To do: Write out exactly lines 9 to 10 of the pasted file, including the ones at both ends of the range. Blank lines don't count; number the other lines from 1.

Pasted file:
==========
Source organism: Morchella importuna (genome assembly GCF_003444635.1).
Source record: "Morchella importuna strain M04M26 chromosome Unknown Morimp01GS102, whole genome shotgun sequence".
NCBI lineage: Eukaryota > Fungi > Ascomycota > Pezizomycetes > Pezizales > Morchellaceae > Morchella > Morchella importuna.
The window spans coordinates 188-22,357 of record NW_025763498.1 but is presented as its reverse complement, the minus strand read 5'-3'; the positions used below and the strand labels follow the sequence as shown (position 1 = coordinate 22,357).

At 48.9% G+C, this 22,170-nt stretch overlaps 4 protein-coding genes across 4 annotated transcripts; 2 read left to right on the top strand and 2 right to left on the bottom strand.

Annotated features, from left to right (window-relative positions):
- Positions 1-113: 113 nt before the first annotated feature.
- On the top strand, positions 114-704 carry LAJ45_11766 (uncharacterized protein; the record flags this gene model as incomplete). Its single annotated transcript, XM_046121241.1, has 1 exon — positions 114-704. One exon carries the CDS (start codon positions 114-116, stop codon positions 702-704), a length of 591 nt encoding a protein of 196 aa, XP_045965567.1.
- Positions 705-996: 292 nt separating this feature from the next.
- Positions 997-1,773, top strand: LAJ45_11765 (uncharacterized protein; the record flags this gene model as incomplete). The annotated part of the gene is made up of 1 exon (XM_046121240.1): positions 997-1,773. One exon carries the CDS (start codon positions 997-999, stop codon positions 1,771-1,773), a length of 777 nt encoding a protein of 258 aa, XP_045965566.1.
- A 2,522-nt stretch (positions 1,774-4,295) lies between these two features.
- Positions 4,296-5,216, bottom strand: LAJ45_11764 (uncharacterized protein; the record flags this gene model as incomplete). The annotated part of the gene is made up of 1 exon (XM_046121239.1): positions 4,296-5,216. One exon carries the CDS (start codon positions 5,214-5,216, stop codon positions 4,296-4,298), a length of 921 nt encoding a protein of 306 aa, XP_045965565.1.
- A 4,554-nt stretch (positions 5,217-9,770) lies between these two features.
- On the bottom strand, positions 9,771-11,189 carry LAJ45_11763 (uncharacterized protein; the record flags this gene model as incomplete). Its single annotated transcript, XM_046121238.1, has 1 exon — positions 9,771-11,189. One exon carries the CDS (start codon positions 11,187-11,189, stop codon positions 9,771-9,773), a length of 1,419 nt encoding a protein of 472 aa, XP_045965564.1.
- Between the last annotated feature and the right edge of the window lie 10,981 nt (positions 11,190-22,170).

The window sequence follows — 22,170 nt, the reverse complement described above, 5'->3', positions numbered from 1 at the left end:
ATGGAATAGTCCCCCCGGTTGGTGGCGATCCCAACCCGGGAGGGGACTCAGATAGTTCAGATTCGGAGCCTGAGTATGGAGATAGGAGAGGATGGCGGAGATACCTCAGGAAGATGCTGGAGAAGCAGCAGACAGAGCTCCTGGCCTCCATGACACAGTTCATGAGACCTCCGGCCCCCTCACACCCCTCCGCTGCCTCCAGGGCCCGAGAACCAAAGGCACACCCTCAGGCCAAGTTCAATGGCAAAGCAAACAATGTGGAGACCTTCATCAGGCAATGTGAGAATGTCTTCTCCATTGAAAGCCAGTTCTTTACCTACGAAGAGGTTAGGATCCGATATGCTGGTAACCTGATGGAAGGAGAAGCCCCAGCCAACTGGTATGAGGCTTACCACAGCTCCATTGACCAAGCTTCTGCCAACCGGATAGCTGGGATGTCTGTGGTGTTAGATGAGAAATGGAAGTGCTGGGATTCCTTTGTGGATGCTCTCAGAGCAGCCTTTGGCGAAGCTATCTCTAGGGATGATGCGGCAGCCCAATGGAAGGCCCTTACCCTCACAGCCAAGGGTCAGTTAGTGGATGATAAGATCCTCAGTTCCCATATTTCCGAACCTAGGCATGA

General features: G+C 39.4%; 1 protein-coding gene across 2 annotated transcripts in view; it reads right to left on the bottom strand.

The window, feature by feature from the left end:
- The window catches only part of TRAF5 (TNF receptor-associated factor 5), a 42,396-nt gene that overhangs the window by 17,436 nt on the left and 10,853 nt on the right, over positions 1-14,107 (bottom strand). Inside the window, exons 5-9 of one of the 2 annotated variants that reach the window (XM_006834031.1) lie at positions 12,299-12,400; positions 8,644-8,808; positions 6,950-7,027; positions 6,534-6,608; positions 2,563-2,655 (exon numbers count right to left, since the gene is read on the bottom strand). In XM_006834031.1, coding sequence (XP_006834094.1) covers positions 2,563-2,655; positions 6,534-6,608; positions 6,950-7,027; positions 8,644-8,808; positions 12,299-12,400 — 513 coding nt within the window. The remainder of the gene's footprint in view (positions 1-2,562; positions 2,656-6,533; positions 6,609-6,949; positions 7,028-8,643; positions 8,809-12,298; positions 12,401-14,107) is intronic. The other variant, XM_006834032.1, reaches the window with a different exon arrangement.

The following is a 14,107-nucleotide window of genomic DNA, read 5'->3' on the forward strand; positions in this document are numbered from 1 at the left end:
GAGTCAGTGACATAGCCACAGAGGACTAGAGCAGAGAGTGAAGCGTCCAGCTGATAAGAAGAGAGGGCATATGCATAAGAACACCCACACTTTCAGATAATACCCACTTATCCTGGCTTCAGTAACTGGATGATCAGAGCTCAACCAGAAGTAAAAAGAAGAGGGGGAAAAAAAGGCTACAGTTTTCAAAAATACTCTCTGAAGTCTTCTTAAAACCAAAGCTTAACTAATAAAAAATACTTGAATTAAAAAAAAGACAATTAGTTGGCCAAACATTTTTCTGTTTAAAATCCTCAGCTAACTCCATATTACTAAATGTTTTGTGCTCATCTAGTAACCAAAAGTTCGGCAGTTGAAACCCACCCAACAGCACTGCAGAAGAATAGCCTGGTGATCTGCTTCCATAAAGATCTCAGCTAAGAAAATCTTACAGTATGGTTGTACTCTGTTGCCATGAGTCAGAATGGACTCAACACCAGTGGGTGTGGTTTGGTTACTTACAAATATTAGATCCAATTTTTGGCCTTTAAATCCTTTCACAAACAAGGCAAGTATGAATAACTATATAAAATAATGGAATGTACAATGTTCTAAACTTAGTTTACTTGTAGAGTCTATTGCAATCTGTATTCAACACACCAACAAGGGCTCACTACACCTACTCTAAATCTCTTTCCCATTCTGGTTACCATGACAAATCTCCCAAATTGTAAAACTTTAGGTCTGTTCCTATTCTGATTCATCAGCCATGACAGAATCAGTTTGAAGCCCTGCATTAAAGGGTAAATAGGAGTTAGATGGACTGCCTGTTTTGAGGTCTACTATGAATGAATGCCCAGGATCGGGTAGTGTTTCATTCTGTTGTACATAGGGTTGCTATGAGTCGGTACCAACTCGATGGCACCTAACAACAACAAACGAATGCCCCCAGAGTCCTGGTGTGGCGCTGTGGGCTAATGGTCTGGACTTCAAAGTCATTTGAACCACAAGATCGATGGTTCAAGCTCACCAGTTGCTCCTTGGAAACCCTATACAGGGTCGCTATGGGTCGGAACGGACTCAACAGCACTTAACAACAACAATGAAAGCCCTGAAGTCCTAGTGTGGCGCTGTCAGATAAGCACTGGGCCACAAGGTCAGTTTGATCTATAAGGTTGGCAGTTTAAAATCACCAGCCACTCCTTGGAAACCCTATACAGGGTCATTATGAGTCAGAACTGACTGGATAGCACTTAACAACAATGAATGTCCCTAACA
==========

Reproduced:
- Positions 705-996: 292 nt separating this feature from the next.
- Positions 997-1,773, top strand: LAJ45_11765 (uncharacterized protein; the record flags this gene model as incomplete). The annotated part of the gene is made up of 1 exon (XM_046121240.1): positions 997-1,773. One exon carries the CDS (start codon positions 997-999, stop codon positions 1,771-1,773), a length of 777 nt encoding a protein of 258 aa, XP_045965566.1.